William Blake and the illusion of Selfhood
Introduction: Blake the Radical Psychologist
It has always been clear that William Blake was both a political radical and a radical psychologist. The most illuminating interpretations of Blake— by Northrop Frye, Harold Bloom, Brian Wilkie, and Mary Lynn Johnson, to name a few— emphasize his subtlety and innovation in the understanding of human psychology.
This article addresses what Blake said about a specific aspect of psychology— a reflexive aspect, deeper and stranger in itself than thought and feeling— the subject’s experience of its own interiority. What is the self’s relation to itself?
Blake thought that under certain conditions, it was bound to be anxious and lonely. That is, he thought that if the self is identified with the main consciousness or “I,” especially the “I” as a center of rationality, it will feel solitary and insecure.
Seeing with the Heart
Shams of Tabriz was a Persian Sufi and roaming dervish who lived at the end of the twelfth/ early thirteenth century. He was the spiritual teacher and advisor of Rumi, and indeed it’s often said that Rumi was a professor who Shams transformed into a mystic, a lover, and a poet. They spent months together, lost in a kind of ecstatic mystical communion known as “sobhet” — conversing and gazing at each other until a deeper conversation occurred without words. There are many legends describing their meeting in Konya: Rumi was taught by Shams in seclusion for 40 days, and the period after this is described as Rumi’s ‘mysticism’, where sufis danced, played music (rabab), and drank wine. It is in this time, that the concept of “whirling dervishes” originated.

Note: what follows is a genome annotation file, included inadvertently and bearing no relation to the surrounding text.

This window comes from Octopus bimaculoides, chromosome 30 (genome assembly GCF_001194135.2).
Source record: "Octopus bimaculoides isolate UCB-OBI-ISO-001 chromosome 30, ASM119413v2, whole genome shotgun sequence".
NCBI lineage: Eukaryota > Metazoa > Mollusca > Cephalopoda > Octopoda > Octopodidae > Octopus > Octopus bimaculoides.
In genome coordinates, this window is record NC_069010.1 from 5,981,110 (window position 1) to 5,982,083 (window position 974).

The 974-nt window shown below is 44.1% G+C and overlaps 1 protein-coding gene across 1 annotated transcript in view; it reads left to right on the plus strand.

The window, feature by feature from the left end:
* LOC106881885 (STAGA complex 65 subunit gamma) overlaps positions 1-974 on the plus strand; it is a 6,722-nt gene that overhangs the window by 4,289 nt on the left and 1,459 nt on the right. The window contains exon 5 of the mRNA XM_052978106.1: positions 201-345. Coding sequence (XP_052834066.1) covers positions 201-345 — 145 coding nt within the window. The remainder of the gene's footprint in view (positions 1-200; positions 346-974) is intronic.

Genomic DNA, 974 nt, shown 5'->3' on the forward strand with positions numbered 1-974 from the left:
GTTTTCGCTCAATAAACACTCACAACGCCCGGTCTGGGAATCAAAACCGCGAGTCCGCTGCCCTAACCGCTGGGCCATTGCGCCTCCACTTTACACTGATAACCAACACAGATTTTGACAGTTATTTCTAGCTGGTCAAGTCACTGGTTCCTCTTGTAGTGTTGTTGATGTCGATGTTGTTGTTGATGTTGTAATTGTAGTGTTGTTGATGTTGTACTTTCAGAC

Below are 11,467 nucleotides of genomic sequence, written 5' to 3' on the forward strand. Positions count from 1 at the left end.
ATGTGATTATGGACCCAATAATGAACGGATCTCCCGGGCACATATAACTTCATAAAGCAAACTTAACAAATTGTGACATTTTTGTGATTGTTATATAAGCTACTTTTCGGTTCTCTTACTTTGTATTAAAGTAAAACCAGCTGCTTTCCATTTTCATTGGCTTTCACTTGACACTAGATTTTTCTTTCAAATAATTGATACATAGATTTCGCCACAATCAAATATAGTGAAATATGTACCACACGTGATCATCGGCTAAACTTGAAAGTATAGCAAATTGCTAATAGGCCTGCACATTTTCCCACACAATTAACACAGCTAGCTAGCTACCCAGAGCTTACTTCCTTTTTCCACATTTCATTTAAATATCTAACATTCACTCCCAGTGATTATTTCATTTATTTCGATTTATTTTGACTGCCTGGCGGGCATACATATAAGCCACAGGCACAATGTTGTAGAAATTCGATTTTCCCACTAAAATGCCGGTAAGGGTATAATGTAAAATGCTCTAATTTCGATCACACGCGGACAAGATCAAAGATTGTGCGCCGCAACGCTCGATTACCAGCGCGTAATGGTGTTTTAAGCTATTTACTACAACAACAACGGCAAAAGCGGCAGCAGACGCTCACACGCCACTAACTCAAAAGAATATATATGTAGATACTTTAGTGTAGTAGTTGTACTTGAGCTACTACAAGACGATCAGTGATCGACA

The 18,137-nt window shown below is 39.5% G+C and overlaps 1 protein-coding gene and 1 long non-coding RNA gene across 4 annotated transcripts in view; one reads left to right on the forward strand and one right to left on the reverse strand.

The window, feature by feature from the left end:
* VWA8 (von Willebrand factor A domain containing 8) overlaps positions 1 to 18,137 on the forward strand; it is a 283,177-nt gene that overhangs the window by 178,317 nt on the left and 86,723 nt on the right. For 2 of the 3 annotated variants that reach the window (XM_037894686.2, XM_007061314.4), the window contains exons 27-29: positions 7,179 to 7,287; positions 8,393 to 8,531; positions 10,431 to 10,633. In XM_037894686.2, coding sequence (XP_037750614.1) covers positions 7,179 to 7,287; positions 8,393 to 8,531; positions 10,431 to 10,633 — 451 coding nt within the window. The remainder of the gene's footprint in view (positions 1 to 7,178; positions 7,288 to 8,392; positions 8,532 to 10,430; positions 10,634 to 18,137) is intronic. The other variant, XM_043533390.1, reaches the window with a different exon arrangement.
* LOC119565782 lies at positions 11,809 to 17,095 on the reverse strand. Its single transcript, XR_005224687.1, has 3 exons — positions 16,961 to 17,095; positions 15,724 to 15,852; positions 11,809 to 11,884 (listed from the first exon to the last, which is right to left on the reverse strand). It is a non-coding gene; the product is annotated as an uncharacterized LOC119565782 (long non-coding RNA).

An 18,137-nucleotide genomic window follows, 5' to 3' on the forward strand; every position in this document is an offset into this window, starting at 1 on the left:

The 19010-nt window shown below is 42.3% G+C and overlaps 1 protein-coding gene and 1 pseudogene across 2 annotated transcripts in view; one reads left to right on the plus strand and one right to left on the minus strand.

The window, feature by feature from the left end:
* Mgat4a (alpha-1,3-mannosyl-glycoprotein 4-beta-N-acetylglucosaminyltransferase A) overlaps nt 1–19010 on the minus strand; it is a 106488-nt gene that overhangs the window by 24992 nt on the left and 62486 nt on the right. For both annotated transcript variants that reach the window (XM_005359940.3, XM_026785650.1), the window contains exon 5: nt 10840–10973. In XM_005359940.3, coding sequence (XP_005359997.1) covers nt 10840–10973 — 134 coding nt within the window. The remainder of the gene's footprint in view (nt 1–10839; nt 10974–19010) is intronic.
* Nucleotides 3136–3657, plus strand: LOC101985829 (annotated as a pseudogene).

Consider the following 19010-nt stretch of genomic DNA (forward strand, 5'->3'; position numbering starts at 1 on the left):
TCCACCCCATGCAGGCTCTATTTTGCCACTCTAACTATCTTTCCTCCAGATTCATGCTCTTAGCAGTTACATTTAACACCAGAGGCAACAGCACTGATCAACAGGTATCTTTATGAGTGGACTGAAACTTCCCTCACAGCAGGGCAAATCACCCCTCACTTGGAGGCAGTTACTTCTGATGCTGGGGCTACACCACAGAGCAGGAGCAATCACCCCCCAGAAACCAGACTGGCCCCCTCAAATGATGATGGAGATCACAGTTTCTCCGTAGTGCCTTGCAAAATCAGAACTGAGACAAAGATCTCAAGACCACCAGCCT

From Logos to Eros: Humans Moving Beyond the Reality Principle
Graffiti Removal by Banksy (2008); Super Supper by Ron English (2010)
“Intensified progress seems to be bound up with intensified unfreedom” Herbert Marcuse observed in his classic work Eros and Civilisation, one of the most profound and compelling books ever written on the problem of ‘civilisation’. In it, he tries to explain and unravel this apparent paradox.
On Education, Ego, and Prickles and Goo (Left Brainers and Right Brainers)
Animation of some of Alan Watts’ key ideas, produced by South Park creators Matt Parker and Trey Stone
Alan Watts (1915–1973) was a British philosopher, writer, and speaker, best known as an interpreter and populariser of Eastern philosophy for a Western audience. Born in England, he moved to the United States in 1938 and began Zen training in New York, before attending Seabird-Western Theological Seminary, where he received a master’s degree in theology. Watts became an Episcopal priest in 1945, but left the ministry in 1950 and moved to California, where he joined the faculty of the American Academy of Asian Zen Studies.
Watts gained a large following in the San Francisco Bay Area and wrote more than 25 books and articles on subjects important to Eastern and Western religion, including The Way of Zen (1957), one of the first bestselling books on Buddhism, and Psychotherapy East and West (1961), in which he proposed that Buddhism should be thought of as a form of psychotherapy rather than a religion.